In April we celebrate the 120th anniversary of the publication of the first issue of Truth, the magazine founded and for many years published by Maryknoll Society Co-Founder Father Thomas F. Price in North Carolina.

Fr. Thomas F. Price, circa 1880s

Fr. Thomas F. Price, circa 1880s

Fr. Price was the first North Carolinian to be ordained to the priesthood. He was assigned to missionary work in the eastern section of his native state. After his first few years of priesthood he obtained permission to begin a statewide evangelization program of which Truth was an essential part. The magazine was “intended principally for circulation amongst non-Catholics…to hold up to our readers a true and faithful picture of the Catholic Church.” Additionally, for Catholics in the state, it aimed to “furnish a means of keeping informed about the Church,” be “a means of useful instruction in piety and the proper fulfilling of religious duties,” and “as many, perhaps most, of its readers [would] be an agricultural population, give special attention to its farm department.”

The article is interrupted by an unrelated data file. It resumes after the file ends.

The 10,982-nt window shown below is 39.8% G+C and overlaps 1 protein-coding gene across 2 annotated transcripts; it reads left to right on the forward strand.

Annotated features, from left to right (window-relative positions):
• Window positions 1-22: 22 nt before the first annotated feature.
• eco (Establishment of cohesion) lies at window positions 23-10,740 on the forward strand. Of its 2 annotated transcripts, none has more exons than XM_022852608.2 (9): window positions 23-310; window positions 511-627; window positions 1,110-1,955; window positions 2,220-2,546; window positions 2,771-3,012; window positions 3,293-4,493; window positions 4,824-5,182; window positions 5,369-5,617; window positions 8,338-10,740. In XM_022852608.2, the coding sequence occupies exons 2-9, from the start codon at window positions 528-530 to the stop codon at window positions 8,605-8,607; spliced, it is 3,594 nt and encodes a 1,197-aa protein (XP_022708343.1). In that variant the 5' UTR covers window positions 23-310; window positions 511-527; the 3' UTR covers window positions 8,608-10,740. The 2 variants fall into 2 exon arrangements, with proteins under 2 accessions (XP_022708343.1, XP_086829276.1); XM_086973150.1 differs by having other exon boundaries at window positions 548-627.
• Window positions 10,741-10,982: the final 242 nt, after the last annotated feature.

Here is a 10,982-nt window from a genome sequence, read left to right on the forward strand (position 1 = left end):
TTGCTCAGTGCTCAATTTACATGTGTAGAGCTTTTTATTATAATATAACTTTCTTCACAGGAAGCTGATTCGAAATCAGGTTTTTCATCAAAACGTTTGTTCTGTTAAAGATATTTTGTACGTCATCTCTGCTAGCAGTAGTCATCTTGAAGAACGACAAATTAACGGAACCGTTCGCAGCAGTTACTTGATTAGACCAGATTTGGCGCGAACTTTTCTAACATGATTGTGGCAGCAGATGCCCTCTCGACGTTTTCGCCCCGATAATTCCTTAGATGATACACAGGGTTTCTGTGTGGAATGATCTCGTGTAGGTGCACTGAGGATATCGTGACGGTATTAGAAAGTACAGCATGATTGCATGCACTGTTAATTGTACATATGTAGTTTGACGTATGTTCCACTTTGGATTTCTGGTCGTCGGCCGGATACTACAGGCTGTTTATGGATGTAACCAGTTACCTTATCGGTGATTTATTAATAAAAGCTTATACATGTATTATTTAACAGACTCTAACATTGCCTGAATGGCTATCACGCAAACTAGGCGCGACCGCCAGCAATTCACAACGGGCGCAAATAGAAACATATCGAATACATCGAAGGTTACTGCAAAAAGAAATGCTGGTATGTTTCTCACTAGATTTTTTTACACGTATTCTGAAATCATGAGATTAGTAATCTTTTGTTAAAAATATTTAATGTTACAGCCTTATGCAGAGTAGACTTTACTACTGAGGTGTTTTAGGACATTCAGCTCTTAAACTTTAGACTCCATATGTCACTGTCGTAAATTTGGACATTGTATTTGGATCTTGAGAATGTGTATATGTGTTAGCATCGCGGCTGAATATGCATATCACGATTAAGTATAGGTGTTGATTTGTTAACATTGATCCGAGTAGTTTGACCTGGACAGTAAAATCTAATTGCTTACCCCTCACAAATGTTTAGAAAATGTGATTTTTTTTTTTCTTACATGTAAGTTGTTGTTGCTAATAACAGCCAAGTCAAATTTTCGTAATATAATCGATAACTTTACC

Fr. Price relinquished control of the magazine after he and Fr. James A. Walsh founded the Catholic Foreign Mission Society of America (Maryknoll Fathers and Brothers) in 1911.

The first issue, published in April 1897, featured a reprint of a section from Challoner’s Catholic Christian Instructed titled “Of the Fast of Lent” written in question/answer format. As Catholics are in the midst of observing Lent this year, we offer this excerpt on the purpose of Lent.

“Of the Fast of Lent” from Truth, April 1897


For what ends was the fast of Lent instituted?


  1. That by this yearly fast of forty days, we might imitate the fast of our Lord. (St. Matt. iv:2)
  2. That by this institution we might set aside the tithe, or tenth part of the year, to be more particularly consecrated to God by prayer and fasting…
  3. That by this forty days’ fast, joined with prayers and alms-deeds, we might do penance for the sins of the whole year.
  4. That we might at this time enter into a kind of spiritual exercises, and a retreat from the world; to look more narrowly into the state of our souls…
  5. That by this solemn fast we might celebrate in a more becoming manner the passion of Christ…

In fine, that this fast might be a preparation for the great solemnity of Easter and for the Paschal Communion.

Related Archives resources: Fr. Thomas F. Price Papers.